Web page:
Whether or not he knew it, just before being assassinated while delivering mass in the Chapel of the Hospital de la Divina Providencia in El Salvador, Archbishop Oscar Romero uttered the words that would act as a rallying cry for his supporters: “If I am killed, I shall arise in the Salvadoran people. I say so without boasting, with the greatest humility. … A bishop will die, but God’s church, which is the people, will never perish” (Sandoval 2018).
A week later, tens of thousands of people who went to the capital’s plaza to mourn the archbishop at his funeral would be mercilessly slaughtered when army snipers and death-squad gunmen opened fire on the crowd from above, killing 42 and wounding hundreds (Anderson, 2018). The next 12 years would spell a bloody civil war across El Salvador, but the image of Oscar Romero would offer direction for countless Salvadorans in their fight for human rights.
While many point to the death of Romero and the following events at the plaza as the catalysts for the start of the war, the history of discontent between rival parties and international intervention in El Salvador was long-standing and was pushed to extremes following the failed coup of October 15, 1979, a year before the outbreak of the official civil war (Allison 2012).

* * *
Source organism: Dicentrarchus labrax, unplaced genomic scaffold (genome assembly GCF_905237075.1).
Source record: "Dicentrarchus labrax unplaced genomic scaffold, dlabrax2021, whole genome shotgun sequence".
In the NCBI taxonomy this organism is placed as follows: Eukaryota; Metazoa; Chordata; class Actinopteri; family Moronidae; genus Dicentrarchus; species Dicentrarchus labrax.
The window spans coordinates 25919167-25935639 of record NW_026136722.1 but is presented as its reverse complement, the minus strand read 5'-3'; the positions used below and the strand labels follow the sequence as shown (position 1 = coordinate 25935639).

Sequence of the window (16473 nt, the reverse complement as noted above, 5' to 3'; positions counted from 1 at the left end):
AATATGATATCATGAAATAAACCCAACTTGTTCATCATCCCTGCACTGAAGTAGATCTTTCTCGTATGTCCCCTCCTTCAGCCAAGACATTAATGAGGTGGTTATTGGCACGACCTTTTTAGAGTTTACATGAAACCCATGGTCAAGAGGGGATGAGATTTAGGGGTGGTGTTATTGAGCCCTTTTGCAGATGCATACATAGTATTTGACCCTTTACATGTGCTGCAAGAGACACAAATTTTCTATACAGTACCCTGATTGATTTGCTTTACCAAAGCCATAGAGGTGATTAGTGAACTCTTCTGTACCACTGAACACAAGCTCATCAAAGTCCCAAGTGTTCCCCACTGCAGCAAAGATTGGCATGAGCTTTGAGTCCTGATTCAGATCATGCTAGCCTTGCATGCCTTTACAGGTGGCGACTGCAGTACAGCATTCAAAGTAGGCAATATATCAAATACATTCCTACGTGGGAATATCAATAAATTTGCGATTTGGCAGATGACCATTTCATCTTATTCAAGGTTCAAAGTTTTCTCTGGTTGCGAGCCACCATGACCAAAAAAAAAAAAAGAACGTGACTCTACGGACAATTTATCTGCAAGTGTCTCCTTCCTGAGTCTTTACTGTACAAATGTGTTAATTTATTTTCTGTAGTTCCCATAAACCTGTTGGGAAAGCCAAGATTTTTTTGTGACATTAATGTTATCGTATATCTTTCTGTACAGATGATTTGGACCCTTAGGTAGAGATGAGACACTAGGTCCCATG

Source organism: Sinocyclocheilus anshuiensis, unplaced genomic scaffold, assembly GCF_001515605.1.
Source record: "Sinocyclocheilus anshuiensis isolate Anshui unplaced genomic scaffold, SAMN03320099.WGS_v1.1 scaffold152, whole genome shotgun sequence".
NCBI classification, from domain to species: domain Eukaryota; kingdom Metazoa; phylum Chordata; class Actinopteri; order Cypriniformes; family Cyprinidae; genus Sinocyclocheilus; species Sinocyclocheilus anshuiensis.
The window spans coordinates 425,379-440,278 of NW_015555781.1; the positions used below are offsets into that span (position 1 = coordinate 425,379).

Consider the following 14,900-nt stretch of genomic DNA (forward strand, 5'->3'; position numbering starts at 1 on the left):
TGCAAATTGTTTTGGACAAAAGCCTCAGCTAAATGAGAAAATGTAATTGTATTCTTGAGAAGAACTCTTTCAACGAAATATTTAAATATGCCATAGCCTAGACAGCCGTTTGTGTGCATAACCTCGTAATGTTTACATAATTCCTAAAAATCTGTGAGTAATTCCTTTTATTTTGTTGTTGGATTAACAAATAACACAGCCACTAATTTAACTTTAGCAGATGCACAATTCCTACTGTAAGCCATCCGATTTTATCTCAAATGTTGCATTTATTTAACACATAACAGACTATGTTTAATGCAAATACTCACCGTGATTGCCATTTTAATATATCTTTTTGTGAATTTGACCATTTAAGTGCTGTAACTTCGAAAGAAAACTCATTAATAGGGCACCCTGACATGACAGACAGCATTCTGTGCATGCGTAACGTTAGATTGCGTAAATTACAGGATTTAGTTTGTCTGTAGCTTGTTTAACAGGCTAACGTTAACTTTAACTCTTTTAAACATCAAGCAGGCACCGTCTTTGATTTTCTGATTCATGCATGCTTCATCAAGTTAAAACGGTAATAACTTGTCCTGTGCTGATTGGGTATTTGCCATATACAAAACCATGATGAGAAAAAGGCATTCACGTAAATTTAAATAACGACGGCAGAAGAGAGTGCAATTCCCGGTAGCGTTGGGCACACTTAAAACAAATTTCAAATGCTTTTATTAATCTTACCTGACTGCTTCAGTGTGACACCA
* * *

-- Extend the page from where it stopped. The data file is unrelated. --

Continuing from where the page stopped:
A decade before the coup, leftist guerrilla groups began to appear throughout the country in response to mounting abuses of power by the national government. Nearing the start of the war, a number of grassroots movements including the Armed Forces of Liberation (FAL) and the Armed Forces of National Resistance (FARN) combined to form the Marxist-Leninist guerrilla group the Farabundo Martí National Liberation Front (FMLN). The band would ultimately name its primary rival as the government of El Salvador (Allison 2012).
Despite its internal roots, the conflict would prove to be an international affair, as well, with the United States providing $1 million USD of support for the Salvadoran government each day, and the FMLN receiving aid from Nicaragua, Cuba, Costa Rica and Mexico, although it is not yet known how much the FMLN benefitted from its international backers (Allison 2012).